It will be apparent to those skilled in the art that the innovation is not limited to keeping two-liter bottles cold or to the fields of sporting events, camping, and backpacking. Other embodiments are also possible without departing from the scope of the invention. Additional features and advantages of the temperature control device disclosed herein are apparent from, or will be set forth in, the detailed descriptions provided hereinafter.
A principle object of the present invention is to provide an insulated cooler capable of maintaining inserted receptacles of liquid at substantially constant temperatures.
It is another object of the present invention to provide a lightweight but durable cooler that can easily be carried by a backpacker.
Yet another object of the present invention is a lightweight unit capable of keeping a beverage cold during outings or sporting events.
These and other objects, features and advantages of the present invention will become more apparent upon reading the following specification in conjunction with the accompanying drawings.
FIG. 1 is a perspective view of a preferred embodiment of the present invention demonstrating the device in an open position.
FIG. 2 is a perspective view of a preferred embodiment demonstrating the device in a closed position.
FIG. 3 is a front view of the preferred embodiment of FIG. 2.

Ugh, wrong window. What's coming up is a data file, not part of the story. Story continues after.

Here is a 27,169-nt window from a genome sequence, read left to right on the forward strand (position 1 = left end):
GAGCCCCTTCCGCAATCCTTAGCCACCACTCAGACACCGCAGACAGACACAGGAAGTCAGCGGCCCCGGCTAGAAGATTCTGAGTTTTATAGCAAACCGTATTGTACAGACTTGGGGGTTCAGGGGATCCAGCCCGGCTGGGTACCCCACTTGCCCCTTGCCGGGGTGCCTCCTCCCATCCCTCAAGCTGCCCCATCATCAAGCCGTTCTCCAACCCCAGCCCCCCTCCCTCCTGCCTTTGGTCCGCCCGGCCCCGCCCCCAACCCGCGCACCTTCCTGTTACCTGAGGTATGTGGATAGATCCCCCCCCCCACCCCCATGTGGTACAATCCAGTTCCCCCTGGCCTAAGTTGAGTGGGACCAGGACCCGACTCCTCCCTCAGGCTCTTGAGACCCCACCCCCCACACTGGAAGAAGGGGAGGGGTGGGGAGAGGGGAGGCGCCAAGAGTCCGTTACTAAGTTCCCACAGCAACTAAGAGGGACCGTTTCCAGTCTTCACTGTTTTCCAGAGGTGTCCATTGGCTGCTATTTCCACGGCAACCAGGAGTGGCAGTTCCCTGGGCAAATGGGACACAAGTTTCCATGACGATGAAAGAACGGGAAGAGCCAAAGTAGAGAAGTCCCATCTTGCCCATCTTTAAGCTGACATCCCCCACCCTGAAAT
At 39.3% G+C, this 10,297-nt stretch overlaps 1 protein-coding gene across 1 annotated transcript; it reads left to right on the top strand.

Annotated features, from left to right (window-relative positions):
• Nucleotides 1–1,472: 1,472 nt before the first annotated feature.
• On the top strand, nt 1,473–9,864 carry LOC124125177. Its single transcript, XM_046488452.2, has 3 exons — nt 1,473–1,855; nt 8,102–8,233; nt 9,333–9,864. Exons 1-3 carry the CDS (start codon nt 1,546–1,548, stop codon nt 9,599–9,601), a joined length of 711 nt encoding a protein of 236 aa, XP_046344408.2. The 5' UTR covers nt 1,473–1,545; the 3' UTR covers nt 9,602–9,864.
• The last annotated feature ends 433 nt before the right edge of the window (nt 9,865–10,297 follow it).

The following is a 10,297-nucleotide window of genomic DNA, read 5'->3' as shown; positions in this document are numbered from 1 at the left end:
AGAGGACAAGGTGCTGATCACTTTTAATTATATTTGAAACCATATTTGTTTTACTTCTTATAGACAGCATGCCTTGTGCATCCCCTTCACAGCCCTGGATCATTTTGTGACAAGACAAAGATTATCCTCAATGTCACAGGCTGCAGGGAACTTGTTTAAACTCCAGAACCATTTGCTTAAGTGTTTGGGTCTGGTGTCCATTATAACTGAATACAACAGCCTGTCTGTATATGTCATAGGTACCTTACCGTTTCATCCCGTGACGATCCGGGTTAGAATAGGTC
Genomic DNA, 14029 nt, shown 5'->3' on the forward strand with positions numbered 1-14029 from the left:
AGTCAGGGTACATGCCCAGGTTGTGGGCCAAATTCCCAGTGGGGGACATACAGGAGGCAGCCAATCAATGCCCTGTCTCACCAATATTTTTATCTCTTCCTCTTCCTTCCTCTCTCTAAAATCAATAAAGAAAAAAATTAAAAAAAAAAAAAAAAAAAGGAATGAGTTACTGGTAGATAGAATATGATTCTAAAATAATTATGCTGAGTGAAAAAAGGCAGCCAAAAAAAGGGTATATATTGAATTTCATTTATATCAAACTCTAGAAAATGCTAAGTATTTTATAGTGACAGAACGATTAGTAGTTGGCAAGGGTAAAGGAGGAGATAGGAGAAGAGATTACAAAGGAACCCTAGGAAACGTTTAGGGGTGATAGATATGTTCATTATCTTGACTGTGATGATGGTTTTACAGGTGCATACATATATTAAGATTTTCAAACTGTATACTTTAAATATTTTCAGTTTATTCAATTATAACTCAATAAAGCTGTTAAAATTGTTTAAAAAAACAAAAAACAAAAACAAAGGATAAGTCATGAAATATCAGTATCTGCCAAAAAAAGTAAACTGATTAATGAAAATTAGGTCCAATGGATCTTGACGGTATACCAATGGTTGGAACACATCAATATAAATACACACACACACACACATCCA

FIG. 4 is a perspective view of additional carrying straps for use with the preferred embodiment in FIGS. 1 and 2.
Referring now in detail to the drawing figures, wherein like reference numerals represent like parts throughout the several views, FIG. 1 depicts a perspective view of a preferred embodiment of the present temperature control device 100 designed to keep the contents of a two-liter bottle (not shown) cold for a prolonged period of time. While the present temperature control device 100 is described herein as designed for a two-liter bottle, it will be understood by those of skill in the art that the design is adaptable to numerous configurations and/or shapes. For example, the present invention can be designed to hold a carton of milk, a juice box, a can of soda, or receptacles with other shapes and/or volumes.
The temperature control device 100 of FIG. 1 comprises a container 12 having an interior cavity 14, a cover 16 and a securing mechanism 19. The securing mechanism 19 ensures that cover 16 cannot be lost from container 12 when cavity 14 is exposed, thus cover 16 is at least removably securable to container 12, but alternatively can be fixedly securable to container 12. In a preferred embodiment, a durable nylon wrap 20 functions as the securing mechanism 19 to hingedly secure cover 16 to container 12, while further improving the overall durability of temperature control device 100.
The temperature control device 100 of FIG. 1 is shown in an open position depicting the interior cavity 14 of container 12 for holding a two-liter bottle with cover 16 being capable of enclosing the two-liter bottle within container 12. In a preferred embodiment, the container 12 cover 16 are constructed from an insulating material and are capable of maintaining the contents of a two-liter bottle at a cool temperature without the need of additional ice blocks. Container 12 and cover 16 are preferably constructed from one-inch styrene insulation, although insulating materials such as polystyrene, polyurethane, polyisocyanurate, fiberglass and cellulose. Container 12 and cover 16 can additionally be enclosed within a sheath 18 made of polyvinyl chloride which can increase insulation, add durability, and water-proof temperature control device 100. Alternatively, sheath 18 may be constructed of, for example, polyethylene or polypropylene.